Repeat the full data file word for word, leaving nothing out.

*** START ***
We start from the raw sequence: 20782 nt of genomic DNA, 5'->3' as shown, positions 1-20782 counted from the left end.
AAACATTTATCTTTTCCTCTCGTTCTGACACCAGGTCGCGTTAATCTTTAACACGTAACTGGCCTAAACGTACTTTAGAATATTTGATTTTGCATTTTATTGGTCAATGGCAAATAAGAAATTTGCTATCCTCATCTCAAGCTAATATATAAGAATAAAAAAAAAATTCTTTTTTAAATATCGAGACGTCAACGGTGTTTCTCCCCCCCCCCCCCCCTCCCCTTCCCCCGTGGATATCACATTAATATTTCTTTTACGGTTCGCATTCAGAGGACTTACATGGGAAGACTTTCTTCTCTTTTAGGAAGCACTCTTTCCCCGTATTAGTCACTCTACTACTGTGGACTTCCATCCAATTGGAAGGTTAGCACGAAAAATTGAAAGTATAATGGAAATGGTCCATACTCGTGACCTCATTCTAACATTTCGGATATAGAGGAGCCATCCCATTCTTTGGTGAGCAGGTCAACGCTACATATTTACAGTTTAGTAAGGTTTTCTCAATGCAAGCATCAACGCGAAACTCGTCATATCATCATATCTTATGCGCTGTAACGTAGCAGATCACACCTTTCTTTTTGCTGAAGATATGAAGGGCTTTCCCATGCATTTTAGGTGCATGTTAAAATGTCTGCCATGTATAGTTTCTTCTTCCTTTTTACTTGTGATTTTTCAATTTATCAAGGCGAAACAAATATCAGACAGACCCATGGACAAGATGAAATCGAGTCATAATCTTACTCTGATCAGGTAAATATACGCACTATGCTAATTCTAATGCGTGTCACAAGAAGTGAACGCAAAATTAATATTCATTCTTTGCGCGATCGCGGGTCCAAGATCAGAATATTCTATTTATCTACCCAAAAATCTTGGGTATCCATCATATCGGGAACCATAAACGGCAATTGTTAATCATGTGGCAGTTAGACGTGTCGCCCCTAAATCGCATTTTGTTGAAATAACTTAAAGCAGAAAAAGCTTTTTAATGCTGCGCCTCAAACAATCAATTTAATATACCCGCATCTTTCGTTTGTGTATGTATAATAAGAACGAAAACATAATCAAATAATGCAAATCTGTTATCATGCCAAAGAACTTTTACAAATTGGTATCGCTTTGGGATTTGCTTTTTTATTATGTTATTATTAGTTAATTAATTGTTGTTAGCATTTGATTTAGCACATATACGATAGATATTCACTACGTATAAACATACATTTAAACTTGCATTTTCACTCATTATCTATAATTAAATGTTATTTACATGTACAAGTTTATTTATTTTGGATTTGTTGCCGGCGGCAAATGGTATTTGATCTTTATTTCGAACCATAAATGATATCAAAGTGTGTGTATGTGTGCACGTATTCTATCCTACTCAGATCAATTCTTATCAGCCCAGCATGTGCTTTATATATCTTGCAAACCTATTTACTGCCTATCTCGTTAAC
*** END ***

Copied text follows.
We start from the raw sequence: 20782 nt of genomic DNA, 5'->3' as shown, positions 1-20782 counted from the left end.
AAACATTTATCTTTTCCTCTCGTTCTGACACCAGGTCGCGTTAATCTTTAACACGTAACTGGCCTAAACGTACTTTAGAATATTTGATTTTGCATTTTATTGGTCAATGGCAAATAAGAAATTTGCTATCCTCATCTCAAGCTAATATATAAGAATAAAAAAAAAATTCTTTTTTAAATATCGAGACGTCAACGGTGTTTCTCCCCCCCCCCCCCCCTCCCCTTCCCCCGTGGATATCACATTAATATTTCTTTTACGGTTCGCATTCAGAGGACTTACATGGGAAGACTTTCTTCTCTTTTAGGAAGCACTCTTTCCCCGTATTAGTCACTCTACTACTGTGGACTTCCATCCAATTGGAAGGTTAGCACGAAAAATTGAAAGTATAATGGAAATGGTCCATACTCGTGACCTCATTCTAACATTTCGGATATAGAGGAGCCATCCCATTCTTTGGTGAGCAGGTCAACGCTACATATTTACAGTTTAGTAAGGTTTTCTCAATGCAAGCATCAACGCGAAACTCGTCATATCATCATATCTTATGCGCTGTAACGTAGCAGATCACACCTTTCTTTTTGCTGAAGATATGAAGGGCTTTCCCATGCATTTTAGGTGCATGTTAAAATGTCTGCCATGTATAGTTTCTTCTTCCTTTTTACTTGTGATTTTTCAATTTATCAAGGCGAAACAAATATCAGACAGACCCATGGACAAGATGAAATCGAGTCATAATCTTACTCTGATCAGGTAAATATACGCACTATGCTAATTCTAATGCGTGTCACAAGAAGTGAACGCAAAATTAATATTCATTCTTTGCGCGATCGCGGGTCCAAGATCAGAATATTCTATTTATCTACCCAAAAATCTTGGGTATCCATCATATCGGGAACCATAAACGGCAATTGTTAATCATGTGGCAGTTAGACGTGTCGCCCCTAAATCGCATTTTGTTGAAATAACTTAAAGCAGAAAAAGCTTTTTAATGCTGCGCCTCAAACAATCAATTTAATATACCCGCATCTTTCGTTTGTGTATGTATAATAAGAACGAAAACATAATCAAATAATGCAAATCTGTTATCATGCCAAAGAACTTTTACAAATTGGTATCGCTTTGGGATTTGCTTTTTTATTATGTTATTATTAGTTAATTAATTGTTGTTAGCATTTGATTTAGCACATATACGATAGATATTCACTACGTATAAACATACATTTAAACTTGCATTTTCACTCATTATCTATAATTAAATGTTATTTACATGTACAAGTTTATTTATTTTGGATTTGTTGCCGGCGGCAAATGGTATTTGATCTTTATTTCGAACCATAAATGATATCAAAGTGTGTGTATGTGTGCACGTATTCTATCCTACTCAGATCAATTCTTATCAGCCCAGCATGTGCTTTATATATCTTGCAAACCTATTTACTGCCTATCTCGTTAAC